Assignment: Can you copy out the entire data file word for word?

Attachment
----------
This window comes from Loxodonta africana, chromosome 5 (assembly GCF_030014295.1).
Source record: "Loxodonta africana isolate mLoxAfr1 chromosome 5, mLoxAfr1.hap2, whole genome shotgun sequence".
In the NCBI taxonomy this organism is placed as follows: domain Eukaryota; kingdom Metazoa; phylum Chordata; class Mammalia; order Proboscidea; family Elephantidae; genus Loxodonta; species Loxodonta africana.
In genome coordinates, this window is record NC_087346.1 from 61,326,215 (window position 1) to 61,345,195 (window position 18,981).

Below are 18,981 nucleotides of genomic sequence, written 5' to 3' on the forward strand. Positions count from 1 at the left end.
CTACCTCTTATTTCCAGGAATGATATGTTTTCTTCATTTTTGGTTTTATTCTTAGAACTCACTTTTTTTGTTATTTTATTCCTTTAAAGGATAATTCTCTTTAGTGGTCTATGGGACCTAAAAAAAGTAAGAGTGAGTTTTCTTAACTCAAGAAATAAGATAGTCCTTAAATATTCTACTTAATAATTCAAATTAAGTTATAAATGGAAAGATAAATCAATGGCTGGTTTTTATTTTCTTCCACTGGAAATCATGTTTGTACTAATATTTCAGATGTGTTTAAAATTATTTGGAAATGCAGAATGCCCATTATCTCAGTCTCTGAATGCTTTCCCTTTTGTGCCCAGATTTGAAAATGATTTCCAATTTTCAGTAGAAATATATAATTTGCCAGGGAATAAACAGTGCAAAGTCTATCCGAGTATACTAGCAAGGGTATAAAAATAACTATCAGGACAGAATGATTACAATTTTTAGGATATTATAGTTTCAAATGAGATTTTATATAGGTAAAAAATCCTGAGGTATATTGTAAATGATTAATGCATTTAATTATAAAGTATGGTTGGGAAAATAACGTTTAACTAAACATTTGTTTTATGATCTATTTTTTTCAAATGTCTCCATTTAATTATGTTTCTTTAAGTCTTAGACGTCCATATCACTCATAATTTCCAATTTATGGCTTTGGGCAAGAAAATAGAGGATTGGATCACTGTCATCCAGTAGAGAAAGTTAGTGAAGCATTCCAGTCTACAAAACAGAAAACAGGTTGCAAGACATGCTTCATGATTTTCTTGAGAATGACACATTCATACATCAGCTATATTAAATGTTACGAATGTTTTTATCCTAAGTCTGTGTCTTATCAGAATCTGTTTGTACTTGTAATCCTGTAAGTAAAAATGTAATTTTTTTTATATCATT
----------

This window comes from Loxodonta africana, chromosome 5 (assembly GCF_030014295.1).
Source record: "Loxodonta africana isolate mLoxAfr1 chromosome 5, mLoxAfr1.hap2, whole genome shotgun sequence".
In the NCBI taxonomy this organism is placed as follows: domain Eukaryota; kingdom Metazoa; phylum Chordata; class Mammalia; order Proboscidea; family Elephantidae; genus Loxodonta; species Loxodonta africana.
In genome coordinates, this window is record NC_087346.1 from 61,326,215 (window position 1) to 61,345,195 (window position 18,981).

Below are 18,981 nucleotides of genomic sequence, written 5' to 3' on the forward strand. Positions count from 1 at the left end.
CTACCTCTTATTTCCAGGAATGATATGTTTTCTTCATTTTTGGTTTTATTCTTAGAACTCACTTTTTTTGTTATTTTATTCCTTTAAAGGATAATTCTCTTTAGTGGTCTATGGGACCTAAAAAAAGTAAGAGTGAGTTTTCTTAACTCAAGAAATAAGATAGTCCTTAAATATTCTACTTAATAATTCAAATTAAGTTATAAATGGAAAGATAAATCAATGGCTGGTTTTTATTTTCTTCCACTGGAAATCATGTTTGTACTAATATTTCAGATGTGTTTAAAATTATTTGGAAATGCAGAATGCCCATTATCTCAGTCTCTGAATGCTTTCCCTTTTGTGCCCAGATTTGAAAATGATTTCCAATTTTCAGTAGAAATATATAATTTGCCAGGGAATAAACAGTGCAAAGTCTATCCGAGTATACTAGCAAGGGTATAAAAATAACTATCAGGACAGAATGATTACAATTTTTAGGATATTATAGTTTCAAATGAGATTTTATATAGGTAAAAAATCCTGAGGTATATTGTAAATGATTAATGCATTTAATTATAAAGTATGGTTGGGAAAATAACGTTTAACTAAACATTTGTTTTATGATCTATTTTTTTCAAATGTCTCCATTTAATTATGTTTCTTTAAGTCTTAGACGTCCATATCACTCATAATTTCCAATTTATGGCTTTGGGCAAGAAAATAGAGGATTGGATCACTGTCATCCAGTAGAGAAAGTTAGTGAAGCATTCCAGTCTACAAAACAGAAAACAGGTTGCAAGACATGCTTCATGATTTTCTTGAGAATGACACATTCATACATCAGCTATATTAAATGTTACGAATGTTTTTATCCTAAGTCTGTGTCTTATCAGAATCTGTTTGTACTTGTAATCCTGTAAGTAAAAATGTAATTTTTTTTATATCATT